A lot of buzz about this the last few days: it was just announced that Facebook will be allowing sites to start using its comments system instead of their own. What does this mean?
1) If you’re logged into Facebook, you can comment on any site that’s implemented Facebook comments without having to sign in again. Ok, that’s kind of cool.
2) Your comments on said site can be quickly posted to your Facebook wall, if you so choose. This is already available now, of course. But…
3) Because all this is tied together, your real identity will show on the website next to your comment. This includes your name, profile photo, and a link to your Facebook page. Hm. And…
4) Anyone who replies to your comment, whether on the public site or your Facebook page, will have their reply cross-posted automatically to the other medium. So if a friend replies on your Facebook wall, their comment will automatically show on the site you originally posted the comment to, and vice versa.
I don’t like this idea very much, and I’m not alone. Sure, this will cut down on spam and potentially insensitive/inappropriate comments from internet trolls, but that kind of stuff comes with the territory. If you want to be open, you need to be ready to moderate as needed. While this whole cross-posting/multi-channel/single-sign-in identity thing may sound cool, it’s really just good for Facebook and the sites they’re working with. More potential “likes”, shares, and distribution for content these sites are trying to push, and in turn Facebook gets to obtain even more information about you and target you based on sites you’re visiting.
Some sites including TechCrunch implemented Facebook comments as a test last week, and noted a reduction in spam/nasty comments, but also a reduction in the number of comments overall (see related reading below).
A lot of people are already skeptical about Facebook’s privacy and what they’re sharing with third parties. So I find it a little disturbing that I could comment on a friend’s wall post and have my words, profile information, photo, and the direct link to my page all displayed publicly without my knowledge. Presently when you’re commenting on Facebook, you’re ok with it because you know it’s a comment on Facebook. If this opens up, it has the potential to completely change the way people interact on social and public sites.
Steve Cheney (again, see related reading below), says it very plainly, and quite well: “Face it, authenticity goes way down when people know their 700 friends, grandma, and five ex-girlfriends are tuning in each time they post something on the Web.”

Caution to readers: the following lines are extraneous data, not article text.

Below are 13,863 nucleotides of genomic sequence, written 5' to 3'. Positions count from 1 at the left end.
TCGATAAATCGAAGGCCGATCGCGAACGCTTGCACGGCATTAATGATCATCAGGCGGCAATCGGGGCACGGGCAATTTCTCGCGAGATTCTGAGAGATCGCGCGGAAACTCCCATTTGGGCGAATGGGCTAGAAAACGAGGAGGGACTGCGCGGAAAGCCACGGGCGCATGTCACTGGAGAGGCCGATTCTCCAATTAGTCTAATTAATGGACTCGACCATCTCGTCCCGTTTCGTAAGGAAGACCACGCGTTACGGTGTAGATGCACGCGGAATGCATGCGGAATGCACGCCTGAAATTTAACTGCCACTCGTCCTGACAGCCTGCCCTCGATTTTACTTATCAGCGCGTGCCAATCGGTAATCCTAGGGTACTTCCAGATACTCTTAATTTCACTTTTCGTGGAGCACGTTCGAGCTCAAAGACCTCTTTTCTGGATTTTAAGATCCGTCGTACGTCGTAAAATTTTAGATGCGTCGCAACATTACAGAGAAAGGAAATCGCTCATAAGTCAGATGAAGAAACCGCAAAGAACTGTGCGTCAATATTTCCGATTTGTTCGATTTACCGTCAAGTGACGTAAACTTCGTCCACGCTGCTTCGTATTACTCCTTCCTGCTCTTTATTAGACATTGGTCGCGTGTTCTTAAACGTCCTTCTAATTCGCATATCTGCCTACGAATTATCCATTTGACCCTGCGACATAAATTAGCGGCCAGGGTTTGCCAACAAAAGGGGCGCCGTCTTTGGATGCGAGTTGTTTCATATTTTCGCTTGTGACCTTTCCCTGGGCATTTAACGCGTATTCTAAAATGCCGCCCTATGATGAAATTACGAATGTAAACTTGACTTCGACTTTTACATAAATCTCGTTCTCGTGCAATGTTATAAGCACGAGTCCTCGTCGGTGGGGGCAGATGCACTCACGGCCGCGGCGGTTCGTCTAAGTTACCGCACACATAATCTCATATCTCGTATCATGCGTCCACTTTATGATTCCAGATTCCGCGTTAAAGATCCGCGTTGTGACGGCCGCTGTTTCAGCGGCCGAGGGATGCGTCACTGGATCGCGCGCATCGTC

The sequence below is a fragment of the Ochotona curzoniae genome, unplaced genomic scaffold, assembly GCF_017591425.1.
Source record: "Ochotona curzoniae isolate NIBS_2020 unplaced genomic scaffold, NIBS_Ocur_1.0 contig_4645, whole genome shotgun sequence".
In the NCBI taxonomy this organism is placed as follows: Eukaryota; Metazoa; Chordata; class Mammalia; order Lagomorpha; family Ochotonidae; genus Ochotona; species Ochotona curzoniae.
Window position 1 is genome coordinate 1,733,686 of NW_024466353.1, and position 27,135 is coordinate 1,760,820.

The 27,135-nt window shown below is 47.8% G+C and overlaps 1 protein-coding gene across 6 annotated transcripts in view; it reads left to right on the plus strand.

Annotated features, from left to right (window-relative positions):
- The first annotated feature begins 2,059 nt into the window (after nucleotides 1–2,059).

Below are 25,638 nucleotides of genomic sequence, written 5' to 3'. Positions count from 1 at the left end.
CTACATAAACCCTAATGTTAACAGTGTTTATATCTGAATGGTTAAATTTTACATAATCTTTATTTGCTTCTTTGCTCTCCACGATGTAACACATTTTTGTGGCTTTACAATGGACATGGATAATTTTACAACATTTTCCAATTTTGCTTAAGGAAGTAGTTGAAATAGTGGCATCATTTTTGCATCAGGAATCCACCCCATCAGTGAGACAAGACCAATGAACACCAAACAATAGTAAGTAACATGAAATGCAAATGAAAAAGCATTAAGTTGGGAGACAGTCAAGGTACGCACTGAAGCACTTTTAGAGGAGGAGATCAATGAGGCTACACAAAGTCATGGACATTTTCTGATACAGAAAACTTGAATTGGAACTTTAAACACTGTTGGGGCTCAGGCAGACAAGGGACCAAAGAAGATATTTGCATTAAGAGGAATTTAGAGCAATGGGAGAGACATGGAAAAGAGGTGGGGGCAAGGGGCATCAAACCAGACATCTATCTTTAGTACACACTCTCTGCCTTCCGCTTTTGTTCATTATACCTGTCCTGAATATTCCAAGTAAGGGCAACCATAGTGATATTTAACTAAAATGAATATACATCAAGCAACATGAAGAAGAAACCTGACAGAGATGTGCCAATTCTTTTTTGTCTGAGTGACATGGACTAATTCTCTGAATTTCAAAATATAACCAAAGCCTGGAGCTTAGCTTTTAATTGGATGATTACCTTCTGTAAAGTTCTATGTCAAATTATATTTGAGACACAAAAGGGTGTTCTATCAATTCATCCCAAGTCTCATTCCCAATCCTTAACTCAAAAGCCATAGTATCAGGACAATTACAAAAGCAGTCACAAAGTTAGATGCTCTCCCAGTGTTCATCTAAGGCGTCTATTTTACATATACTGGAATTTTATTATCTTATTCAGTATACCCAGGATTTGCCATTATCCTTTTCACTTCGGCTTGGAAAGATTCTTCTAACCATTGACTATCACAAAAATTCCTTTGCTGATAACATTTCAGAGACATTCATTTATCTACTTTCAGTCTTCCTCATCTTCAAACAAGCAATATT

I can’t agree more. If you don’t know who’s going to see what you’re saying, or likewise, if you know that your true identity is going to be displayed in a public place next to what you’re saying and it’s going to be seen by a bunch of people you don’t know all over the world, you’re less likely to be open and say what you really want to.
Some people could say: “Well Yasean, if all this Facebook stuff bugs you so much, why keep using it? Just get rid of it.” I could do that, but I think the point many are trying to make is that we signed up for Facebook when it was a social network. You know, connect with friends, family, old acquaintances, etc. I love that part about Facebook and after so many years of being on it, extracting myself from that online network would be erasing a huge part of my everyday life (whoa). But it’s kind of scary because I see the company moving towards trying to monopolize the social web, which would create a paradox – as Steve says, “Facebook’s insistence that you have one identity across the Web is both short-sighted and asinine, and people I talk to are starting to realize this. Fact is, one social network will not rule the Web… People are simply way too social to allow that.”
PS – some people aren’t aware of this, but Facebook doesn’t have you browsing securely by default. If you’re on Facebook and the URL shows “http” instead of “https”, you should switch your account preferences to browse securely by following the directions here. This was just rolled out in January 2011.